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'American Spy' Is A Unique Spin On The Cold War Thriller

On the very first page of American Spy, narrator Marie Mitchell, a former FBI agent, hears a noise in her house. Deciding it's best to be cautious, she grabs her handgun, right before her worst fear is confirmed — a man with a gun enters her bedroom. There's a struggle; Marie ends up with a few broken blood vessels in her cheeks, and the stranger ends up with a bullet in his head.

Clearly, Lauren Wilkinson doesn't believe in wasting time. Her first novel starts off with a literal bang, and never once lets up. American Spy is a beautifully paced spy thriller as well as a promising debut from a writer who's not content to rely on the settled tropes of any literary genre.

American Spy is framed as a letter from Marie to her young twin sons, who are in the house at the time of their mother's attempted assassination. After the attack, she whisks the boys away to Martinique, the Caribbean island where her own mother lives. She knows her sons will one day wonder how their mother found herself in this situation; the letter is meant to address that: "I'm writing this to give you honest answers to the questions I hazard to guess you'll ask while you're growing up. I'm writing it all down here just in case I'm not around to tell you."

The novel goes back and forth in time, alternating between Marie's upbringing in New York in the 1960s, her career as an FBI agent in the late '80s, and her retreat to Martinique in 1992. She and her beloved sister, Helene, were raised mostly by their police officer father; her mother had abandoned the family when the two girls were young.

Marie decides to join the FBI out of college, influenced by her sister's lifelong dream of being a spy. Marie is good at her job, but is stymied in her attempts at career advancement by the white men in charge who are suspicious of her as a black woman. "A sense of self-importance permeated the culture," Marie explains. "So did machismo and knee-jerk conservatism. ... Very few of those men understood having no choice about whether they were political or not: Unlike me, they weren't people who'd had their existence politicized on their behalf."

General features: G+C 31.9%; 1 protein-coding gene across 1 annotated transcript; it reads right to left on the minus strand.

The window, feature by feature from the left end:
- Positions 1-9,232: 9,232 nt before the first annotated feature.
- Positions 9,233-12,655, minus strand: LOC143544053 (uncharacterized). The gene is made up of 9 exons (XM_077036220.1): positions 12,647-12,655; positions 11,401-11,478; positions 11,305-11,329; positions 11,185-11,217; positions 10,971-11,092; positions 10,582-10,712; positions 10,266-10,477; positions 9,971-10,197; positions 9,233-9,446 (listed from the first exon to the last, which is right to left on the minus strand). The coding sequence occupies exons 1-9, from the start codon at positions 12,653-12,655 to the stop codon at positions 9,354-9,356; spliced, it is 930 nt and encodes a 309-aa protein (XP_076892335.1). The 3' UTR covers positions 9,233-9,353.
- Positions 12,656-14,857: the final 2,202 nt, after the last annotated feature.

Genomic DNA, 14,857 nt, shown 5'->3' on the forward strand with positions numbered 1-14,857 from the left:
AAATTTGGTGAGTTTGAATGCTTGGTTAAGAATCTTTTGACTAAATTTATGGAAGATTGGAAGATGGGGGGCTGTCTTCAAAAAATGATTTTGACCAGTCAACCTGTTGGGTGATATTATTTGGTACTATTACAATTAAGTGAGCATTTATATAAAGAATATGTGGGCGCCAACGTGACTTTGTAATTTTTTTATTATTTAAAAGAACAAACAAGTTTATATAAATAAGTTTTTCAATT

She sees a possible way out of the bureau when a CIA officer recruits her to cozy up to Thomas Sankara, the leftist president of Burkina Faso, whose administration the American government is trying to overthrow. The CIA wants Marie to ascertain how much Sankara (a real-life figure) knows about America's involvement in his opposition, and possibly seduce him — Marie has misgivings, doubting the CIA's motives, but accepts the job anyway. She doesn't expect, however, to be charmed by the revolutionary politician: "It wasn't enough to call what he had magnetism," she explains. "The way he could make you feel. It was like he saw a version of you that was even more perfect than the version you saw of yourself. It was very generous. And it made you feel special, that reminder of your better angels."

Wilkinson packs a lot of plot into American Spy — Marie's mission is complicated by lingering questions about the mysterious death of her sister, whose close friend becomes her boss in the operation that takes her to Burkina Faso. But Wilkinson handles the several threads in the novel deftly, and she has a real gift for pacing — never once does the book flag or get bogged down, and it's never needlessly complex or confusing.

Wilkinson doesn't shy away from the moral ambiguity of American adventurism in the 1980s, and neither does her unforgettable narrator.

She also provides a unique spin on the Cold War spy thriller. There's no shortage of novels featuring the red-blooded American heroes trying to save the world from the dastardly Soviets, a well-worn trope that became a literary cliché sometime in the 1960s. But American Spy is the opposite of that — Wilkinson doesn't shy away from the moral ambiguity of American adventurism in the 1980s, and neither does her unforgettable narrator, Marie, who tells her sons, "One thing I can say for sure is that I don't want you to be moral absolutists. If what I'm telling you of our story means to you that the people it involves are either saved or damned, then you'll have misunderstood me."

American Spy works on so many levels — it's an expertly written spy thriller as well as a deeply intelligent literary novel that tackles issues of politics, race and gender in a way that's never even close to being heavy-handed or didactic. Above all, it's just so much fun to read — like the best of John le Carré, it's extremely tough to put down. It marks the debut of an immensely talented writer who's refreshingly unafraid to take risks, and has the skills to make those risks pay off.

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Michael Schaub is a writer, book critic and regular contributor to NPR Books. His work has appeared in The Washington Post, The San Francisco Chronicle, The Portland Mercury and The Austin Chronicle, among other publications. He lives in Austin, Texas.